I've read Takashi Sakai's "The secret of bullshit jobs". This book is about David Graeber's "Bullshit Jobs" which I had read once. Companies usually have various jobs which might have no meaning as 'tea servers' and they are called 'bullshit jobs' by them. Those books by Graeber and Sakai opens the real figure of those 'bullshit jobs' which mean 'super nonsense jobs', and also they ask the meaning of our jobs or workings like "What is to work?" or "Why do we have to work?" again.
We often think that working is a precious and holy thing. Therefore we think that the works like 'tea servers' also have some holy meaning. If we said that "this job has no meaning!", it could be a behavior of 'not reading the lines' in those companies. And those 'bullshit jobs' seem to be 'yummy' ones because they have no responsibilities or duties but provide money to us. But keeping on these jobs which have no purposes and meanings lead people to get tired of that nonsense. This is an interesting point for me.
The afternoon I read Carolin Emcke's "Weil es sagbar ist". This author seems to have a certain ability to find something new in the things we have already known. I often see that Muslims are the people who have been broadcasted by media as already known people, and I make the conclusion as "They are next to terrorists". But this author doubts those 'already known' images and tries to face them directly with honesty and listen to them. She says that talking to someone by words means making ’I’ the subject. I want to read this author's other books.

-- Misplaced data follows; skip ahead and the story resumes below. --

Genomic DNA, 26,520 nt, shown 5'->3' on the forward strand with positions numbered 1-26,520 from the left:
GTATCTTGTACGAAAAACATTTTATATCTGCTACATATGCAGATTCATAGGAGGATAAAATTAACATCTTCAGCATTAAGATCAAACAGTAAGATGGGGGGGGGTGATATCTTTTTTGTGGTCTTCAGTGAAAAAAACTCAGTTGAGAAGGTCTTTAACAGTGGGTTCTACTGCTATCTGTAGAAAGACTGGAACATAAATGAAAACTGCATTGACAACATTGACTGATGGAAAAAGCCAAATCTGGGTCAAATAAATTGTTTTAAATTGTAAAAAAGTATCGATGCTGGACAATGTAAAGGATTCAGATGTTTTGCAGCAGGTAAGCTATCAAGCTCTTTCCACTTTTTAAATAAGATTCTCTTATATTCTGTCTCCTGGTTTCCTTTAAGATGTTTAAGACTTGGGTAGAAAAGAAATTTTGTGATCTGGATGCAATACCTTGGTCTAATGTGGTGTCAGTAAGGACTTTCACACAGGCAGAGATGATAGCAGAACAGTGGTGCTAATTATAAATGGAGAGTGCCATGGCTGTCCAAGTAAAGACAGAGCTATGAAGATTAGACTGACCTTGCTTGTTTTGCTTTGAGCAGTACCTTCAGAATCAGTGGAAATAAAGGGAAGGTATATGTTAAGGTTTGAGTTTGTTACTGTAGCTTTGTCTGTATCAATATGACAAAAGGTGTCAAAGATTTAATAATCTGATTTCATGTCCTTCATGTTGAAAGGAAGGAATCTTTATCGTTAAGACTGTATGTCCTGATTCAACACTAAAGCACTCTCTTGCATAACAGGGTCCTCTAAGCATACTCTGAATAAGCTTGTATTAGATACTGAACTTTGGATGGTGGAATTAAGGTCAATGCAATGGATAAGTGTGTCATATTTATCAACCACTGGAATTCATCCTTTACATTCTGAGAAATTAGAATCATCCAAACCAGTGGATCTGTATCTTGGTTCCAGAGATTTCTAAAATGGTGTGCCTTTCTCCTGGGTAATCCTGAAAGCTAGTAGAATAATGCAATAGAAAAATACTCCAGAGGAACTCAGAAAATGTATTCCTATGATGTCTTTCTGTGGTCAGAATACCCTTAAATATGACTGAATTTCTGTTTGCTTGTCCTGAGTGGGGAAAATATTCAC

At the night I read "Collected words of Shunsuke Tsurumi 1". He is really a 'sly' person I think. He says that he is an outsider or evil guy, and just like a 'raccoon' who can have paradoxical thoughts and therefore make mistakes. This is like a 'no guard' way of fighting. Having no guards, he can show his weakness freely and talk as he wants. But that of ''sly' character can be the reason I can trust him I guess. I also thought that what real intelligence is. Yes, learning something is important but he says trying to 'unlearn' things is also necessary. Not trying to learn everything but forgetting those things (or acting against them) might be necessary or important.